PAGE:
Although Spain and other countries would like bank bailouts to begin in early 2013, Germany is against this happening before the supervisory regime is in place and fully operational.

For his part, finance minister Vassos Shiarly, from EU presidency country Cyprus, described the SSM deal as a "magnificent result" and a "Christmas present for the whole of Europe," adding that it would "enable the vicious link between banks and sovereigns to be broken."

He told reporters that formal "trialogue" negotiations would begin next week with MEPs led by Belgian centre-right deputy Marianne Thyssen and German Green Sven Giegold.

Draghi seeks to allay German concerns on banking union

European Central Bank chief Mario Draghi sought to downplay a clash of views with the German government over the scope of a new banking supervisor by suggesting a bigger role for national supervisors when it comes to small regional banks.

Franco-German rift derails banking union deal

EU finance ministers will return to Brussels on the eve of the December EU summit next week for last ditch talks on the controversial banking union proposals, after failing to reach agreement on Tuesday.

EU summit lays out next steps for banking union

EU leaders have agreed to take further steps towards banking union including the legal minefield of how to wind up ailing banks and make sure the tax payer does not foot the bill.

Commission grilled on RePowerEU €210bn pricetag

EU leaders unveiled a €210bn strategy aiming to cut Russian gas out of the European energy equation before 2027 and by two-thirds before the end of the year — but questions remain on how it is to be financed.

News in Brief

  1. Dutch journalists sue EU over banned Russia TV channels
  2. EU holding €23bn of Russian bank reserves
  3. Russia speeds up passport process in occupied Ukraine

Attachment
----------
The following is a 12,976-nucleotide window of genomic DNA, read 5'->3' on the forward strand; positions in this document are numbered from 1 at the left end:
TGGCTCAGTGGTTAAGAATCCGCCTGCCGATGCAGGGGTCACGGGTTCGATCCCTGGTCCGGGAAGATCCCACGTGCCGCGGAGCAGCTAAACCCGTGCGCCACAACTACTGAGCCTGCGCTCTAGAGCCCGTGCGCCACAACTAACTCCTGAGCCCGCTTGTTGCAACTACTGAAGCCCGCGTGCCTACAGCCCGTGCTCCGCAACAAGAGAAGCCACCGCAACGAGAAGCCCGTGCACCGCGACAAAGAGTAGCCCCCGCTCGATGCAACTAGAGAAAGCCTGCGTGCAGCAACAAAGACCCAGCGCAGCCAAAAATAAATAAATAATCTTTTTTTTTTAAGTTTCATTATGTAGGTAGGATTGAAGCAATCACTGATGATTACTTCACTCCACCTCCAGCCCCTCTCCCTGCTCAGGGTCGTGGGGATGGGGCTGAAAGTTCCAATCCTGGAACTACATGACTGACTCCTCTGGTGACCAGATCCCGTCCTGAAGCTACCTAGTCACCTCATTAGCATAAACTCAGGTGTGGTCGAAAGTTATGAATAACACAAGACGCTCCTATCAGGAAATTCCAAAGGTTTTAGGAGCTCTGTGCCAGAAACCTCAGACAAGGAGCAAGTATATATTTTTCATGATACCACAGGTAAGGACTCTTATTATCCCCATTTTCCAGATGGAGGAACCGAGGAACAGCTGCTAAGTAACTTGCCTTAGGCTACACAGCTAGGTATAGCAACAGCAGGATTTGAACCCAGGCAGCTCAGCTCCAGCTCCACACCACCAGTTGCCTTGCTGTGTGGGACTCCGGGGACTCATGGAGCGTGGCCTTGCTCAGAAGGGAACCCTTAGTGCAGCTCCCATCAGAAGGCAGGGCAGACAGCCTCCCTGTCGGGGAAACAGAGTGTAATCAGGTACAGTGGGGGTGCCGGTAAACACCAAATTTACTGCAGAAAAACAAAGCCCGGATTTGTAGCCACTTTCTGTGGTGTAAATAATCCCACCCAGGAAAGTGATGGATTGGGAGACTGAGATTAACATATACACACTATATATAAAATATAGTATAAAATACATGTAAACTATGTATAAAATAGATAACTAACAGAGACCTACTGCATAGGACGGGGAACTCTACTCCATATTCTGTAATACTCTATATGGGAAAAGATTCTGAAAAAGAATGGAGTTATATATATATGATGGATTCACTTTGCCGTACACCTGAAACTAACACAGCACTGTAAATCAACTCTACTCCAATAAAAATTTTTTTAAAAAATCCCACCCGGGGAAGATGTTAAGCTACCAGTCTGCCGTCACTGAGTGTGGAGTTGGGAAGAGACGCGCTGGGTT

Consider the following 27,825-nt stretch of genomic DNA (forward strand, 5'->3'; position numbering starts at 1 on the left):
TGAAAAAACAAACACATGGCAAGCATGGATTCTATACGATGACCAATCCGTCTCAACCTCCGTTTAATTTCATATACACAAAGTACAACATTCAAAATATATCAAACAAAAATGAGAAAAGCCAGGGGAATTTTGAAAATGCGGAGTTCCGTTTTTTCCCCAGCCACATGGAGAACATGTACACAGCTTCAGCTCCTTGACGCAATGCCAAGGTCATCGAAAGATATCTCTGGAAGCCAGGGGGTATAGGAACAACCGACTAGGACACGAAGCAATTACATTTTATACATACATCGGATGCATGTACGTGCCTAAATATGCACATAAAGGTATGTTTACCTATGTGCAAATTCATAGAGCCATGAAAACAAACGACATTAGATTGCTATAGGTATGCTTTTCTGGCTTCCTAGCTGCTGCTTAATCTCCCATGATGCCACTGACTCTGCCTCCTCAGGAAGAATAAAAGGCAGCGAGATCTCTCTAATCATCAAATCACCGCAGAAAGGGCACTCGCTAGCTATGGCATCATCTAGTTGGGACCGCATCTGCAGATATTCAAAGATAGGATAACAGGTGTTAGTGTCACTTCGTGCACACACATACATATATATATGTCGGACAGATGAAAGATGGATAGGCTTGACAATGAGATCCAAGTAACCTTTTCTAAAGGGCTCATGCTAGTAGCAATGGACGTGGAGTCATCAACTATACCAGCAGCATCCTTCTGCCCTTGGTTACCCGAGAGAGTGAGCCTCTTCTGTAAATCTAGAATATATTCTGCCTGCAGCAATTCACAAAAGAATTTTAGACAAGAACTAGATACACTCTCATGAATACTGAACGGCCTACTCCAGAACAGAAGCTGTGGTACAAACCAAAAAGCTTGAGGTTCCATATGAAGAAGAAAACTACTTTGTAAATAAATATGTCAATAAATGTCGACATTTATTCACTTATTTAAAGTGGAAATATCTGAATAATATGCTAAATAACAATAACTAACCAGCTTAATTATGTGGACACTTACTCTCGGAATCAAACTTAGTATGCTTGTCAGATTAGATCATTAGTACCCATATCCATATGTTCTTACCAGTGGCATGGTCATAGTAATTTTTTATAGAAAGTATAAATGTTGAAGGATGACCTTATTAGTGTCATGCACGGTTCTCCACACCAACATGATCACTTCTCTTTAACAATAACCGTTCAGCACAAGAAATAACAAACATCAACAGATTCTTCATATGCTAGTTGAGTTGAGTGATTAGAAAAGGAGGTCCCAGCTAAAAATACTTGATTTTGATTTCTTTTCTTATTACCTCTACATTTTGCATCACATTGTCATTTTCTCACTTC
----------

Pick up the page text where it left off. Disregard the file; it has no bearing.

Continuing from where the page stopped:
4. Palestinian civil society denounce Metsola's Israel visit
  5. Johnson refuses to resign after Downing Street parties report
  6. EU border police has over 2,000 agents deployed
  7. Dutch tax authorities to admit to institutional racism
  8. Rutte calls for EU pension and labour reforms

Stakeholders' Highlights

  1. Nordic Council of MinistersNordic delegation visits Nordic Bridges in Canada
  2. Nordic Council of MinistersClear to proceed - green shipping corridors in the Nordic Region
  3. Nordic Council of MinistersNordic ministers agree on international climate commitments
  4. UNESDA - SOFT DRINKS EUROPEEfficient waste collection schemes, closed-loop recycling and access to recycled content are crucial to transition to a circular economy in Europe
  5. UiPathNo digital future for the EU without Intelligent Automation? Online briefing Link

Latest News

  1. EU summit will be 'unwavering' on arms for Ukraine
  2. Orbán's new state of emergency under fire
  3. EU parliament prevaricates on barring Russian lobbyists
  4. Ukraine lawyer enlists EU watchdog against Russian oil
  5. Right of Reply: Hungarian government
  6. When Reagan met Gorbachev — a history lesson for Putin
  7. Orbán oil veto to deface EU summit on Ukraine
  8. France aims for EU minimum-tax deal in June

Join EUobserver

Support quality EU news

Join us